All-in-all, it has been a good week for price performance in cryptocurrencies. The price of bitcoin closed the week with an overall gain after starting the week off with a drop.
However, the downward trendline which played a big role in 2018 has been brought back into our attention. Price is starting to exhibit similar patterns to those that it was showing in the months leading up to the almost 50% drop that took place in mid-November.
Price has been consolidating for almost two months with no significant movements taking place on the weekly chart since the start of January. It has also been forming a series of higher lows and lower highs.
Maybe the trendline is an arbitrarily drawn dotted line. Or maybe it puts higher odds on price dropping significantly in the following weeks. Either way, it is a line that we will be monitoring and as a result of it, we are placing increased odds on downward movements in the longer-term outlook 🐻.
In the shorter term outlook, if the price can continue its general upward trajectory which kicked into action on pancake Tuesday, then we will be looking at $4150 to $4250 as an area of seller liquidity. Price has entered this territory several times to find sellers willing to push the price down. A break above this point would very likely represent a significant change in market conditions. In this scenario, we will likely be seeking long positions on price pullbacks and monitoring $4625 as an area of potential resistance.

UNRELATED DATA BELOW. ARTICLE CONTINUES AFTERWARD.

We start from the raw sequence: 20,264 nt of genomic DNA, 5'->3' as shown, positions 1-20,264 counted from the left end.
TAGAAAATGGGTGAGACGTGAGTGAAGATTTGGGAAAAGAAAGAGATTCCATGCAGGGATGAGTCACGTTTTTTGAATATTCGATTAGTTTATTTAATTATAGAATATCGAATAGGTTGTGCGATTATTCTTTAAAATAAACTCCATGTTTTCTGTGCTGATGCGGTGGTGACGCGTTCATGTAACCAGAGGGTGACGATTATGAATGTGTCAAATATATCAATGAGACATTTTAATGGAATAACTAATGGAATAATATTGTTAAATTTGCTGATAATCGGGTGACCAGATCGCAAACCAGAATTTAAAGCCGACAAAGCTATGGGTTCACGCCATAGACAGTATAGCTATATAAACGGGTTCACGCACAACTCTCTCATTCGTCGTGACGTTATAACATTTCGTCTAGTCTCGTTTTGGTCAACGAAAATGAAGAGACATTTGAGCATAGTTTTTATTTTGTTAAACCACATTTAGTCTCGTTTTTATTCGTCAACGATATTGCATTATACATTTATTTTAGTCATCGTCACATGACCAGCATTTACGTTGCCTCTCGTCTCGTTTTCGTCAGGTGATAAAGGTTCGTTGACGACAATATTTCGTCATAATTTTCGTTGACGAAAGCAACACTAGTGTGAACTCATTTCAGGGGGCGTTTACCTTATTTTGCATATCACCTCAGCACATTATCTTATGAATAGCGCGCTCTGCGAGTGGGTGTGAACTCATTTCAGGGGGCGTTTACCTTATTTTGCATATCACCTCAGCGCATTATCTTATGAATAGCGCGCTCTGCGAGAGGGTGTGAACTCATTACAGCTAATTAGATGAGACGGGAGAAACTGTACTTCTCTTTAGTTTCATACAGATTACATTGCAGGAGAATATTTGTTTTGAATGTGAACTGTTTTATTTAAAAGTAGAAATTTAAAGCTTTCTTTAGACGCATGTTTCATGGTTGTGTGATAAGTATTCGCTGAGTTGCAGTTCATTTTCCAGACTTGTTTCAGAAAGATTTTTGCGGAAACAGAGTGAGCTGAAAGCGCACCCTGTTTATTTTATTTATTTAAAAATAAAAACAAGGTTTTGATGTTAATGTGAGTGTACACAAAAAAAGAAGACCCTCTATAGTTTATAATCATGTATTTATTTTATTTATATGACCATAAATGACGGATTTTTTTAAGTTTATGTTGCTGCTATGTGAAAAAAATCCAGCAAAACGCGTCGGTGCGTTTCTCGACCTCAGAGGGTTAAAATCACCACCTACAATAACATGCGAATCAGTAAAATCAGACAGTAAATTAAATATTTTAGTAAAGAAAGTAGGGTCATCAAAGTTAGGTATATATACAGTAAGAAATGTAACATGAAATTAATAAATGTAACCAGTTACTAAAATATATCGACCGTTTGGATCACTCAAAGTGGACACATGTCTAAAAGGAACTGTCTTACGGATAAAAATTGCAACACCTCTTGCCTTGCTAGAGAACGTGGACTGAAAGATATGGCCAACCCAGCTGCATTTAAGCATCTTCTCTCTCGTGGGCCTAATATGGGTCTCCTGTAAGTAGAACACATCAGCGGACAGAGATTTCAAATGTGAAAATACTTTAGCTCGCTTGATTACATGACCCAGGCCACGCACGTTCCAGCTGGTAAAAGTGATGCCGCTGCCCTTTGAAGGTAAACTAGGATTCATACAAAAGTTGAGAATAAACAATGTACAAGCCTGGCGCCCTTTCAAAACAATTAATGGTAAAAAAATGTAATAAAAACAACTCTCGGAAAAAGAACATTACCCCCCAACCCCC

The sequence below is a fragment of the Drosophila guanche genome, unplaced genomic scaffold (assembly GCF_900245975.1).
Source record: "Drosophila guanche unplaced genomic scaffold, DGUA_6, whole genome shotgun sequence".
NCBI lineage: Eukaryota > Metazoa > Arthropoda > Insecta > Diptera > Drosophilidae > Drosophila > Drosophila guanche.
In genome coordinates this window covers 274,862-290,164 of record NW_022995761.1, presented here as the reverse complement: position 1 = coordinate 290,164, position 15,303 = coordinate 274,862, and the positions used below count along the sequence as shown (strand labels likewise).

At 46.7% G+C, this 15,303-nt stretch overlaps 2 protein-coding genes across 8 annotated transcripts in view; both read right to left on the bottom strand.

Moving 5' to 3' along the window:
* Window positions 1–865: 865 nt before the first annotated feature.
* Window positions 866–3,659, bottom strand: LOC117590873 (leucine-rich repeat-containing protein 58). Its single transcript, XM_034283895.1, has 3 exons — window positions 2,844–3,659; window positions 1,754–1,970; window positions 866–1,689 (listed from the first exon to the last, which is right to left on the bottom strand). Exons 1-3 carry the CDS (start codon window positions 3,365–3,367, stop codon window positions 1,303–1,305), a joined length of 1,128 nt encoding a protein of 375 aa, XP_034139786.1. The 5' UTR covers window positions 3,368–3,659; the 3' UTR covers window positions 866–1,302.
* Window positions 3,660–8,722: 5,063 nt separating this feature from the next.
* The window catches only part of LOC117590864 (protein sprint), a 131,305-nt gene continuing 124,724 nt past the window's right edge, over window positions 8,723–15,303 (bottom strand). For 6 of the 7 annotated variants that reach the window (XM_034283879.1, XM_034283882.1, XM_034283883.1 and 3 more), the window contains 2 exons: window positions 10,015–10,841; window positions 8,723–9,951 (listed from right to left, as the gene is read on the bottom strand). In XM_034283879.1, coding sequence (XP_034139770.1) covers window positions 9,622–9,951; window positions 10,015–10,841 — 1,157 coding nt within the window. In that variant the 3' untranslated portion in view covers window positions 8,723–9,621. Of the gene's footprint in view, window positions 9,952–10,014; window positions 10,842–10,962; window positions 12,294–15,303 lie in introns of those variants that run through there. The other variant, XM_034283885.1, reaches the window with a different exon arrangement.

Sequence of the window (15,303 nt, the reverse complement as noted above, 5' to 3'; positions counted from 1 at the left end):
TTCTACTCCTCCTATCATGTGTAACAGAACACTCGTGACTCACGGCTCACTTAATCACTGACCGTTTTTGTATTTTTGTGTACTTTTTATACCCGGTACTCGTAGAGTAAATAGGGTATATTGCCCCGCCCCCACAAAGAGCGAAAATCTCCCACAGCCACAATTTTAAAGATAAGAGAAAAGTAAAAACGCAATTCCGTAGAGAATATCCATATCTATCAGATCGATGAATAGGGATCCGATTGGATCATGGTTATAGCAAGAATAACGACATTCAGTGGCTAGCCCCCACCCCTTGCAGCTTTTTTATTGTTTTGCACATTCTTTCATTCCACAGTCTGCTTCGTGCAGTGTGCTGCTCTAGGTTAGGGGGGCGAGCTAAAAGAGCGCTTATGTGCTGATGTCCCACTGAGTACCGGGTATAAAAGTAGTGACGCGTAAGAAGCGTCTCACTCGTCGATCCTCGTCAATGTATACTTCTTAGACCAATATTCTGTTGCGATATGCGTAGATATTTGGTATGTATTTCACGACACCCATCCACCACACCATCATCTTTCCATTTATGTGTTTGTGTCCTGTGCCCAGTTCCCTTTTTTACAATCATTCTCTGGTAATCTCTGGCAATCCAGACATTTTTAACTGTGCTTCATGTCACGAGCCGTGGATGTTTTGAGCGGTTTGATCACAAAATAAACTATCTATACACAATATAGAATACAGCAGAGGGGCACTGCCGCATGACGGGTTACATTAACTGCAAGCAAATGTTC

One other interesting thing to note with performance during the week is the relationship between price performance in litecoin and the price performance in bitcoin. Litecoin often acts as a leading indicator of price performance in bitcoin when it makes a significant move. The same took place this week where litecoin increased 4.4% at midday on Tuesday. Bitcoin increased 0.14% over the hour where litecoin was making this move but followed up with a 2.8% increase in the following hour.
Why does this matter? Well, it means that if litecoin has made a significant move in a short period of time and bitcoin hasn’t moved at all, there is increased odds that bitcoin will follow up with a significant move in the same direction. These are the kind of odds we like to take.
That’s a wrap.
“I would say bitcoin is the fifth evolution of money in its most abstract form coupled to a new governance model that delivers the purest form of network governance we have ever seen” Andreas Antonopoulos on the What Bitcoin Did podcast
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Disclaimer: Nothing in this newsletter constitutes financial or investment advice. You are completely responsible for your own decisions, obviously. Read full disclaimer here.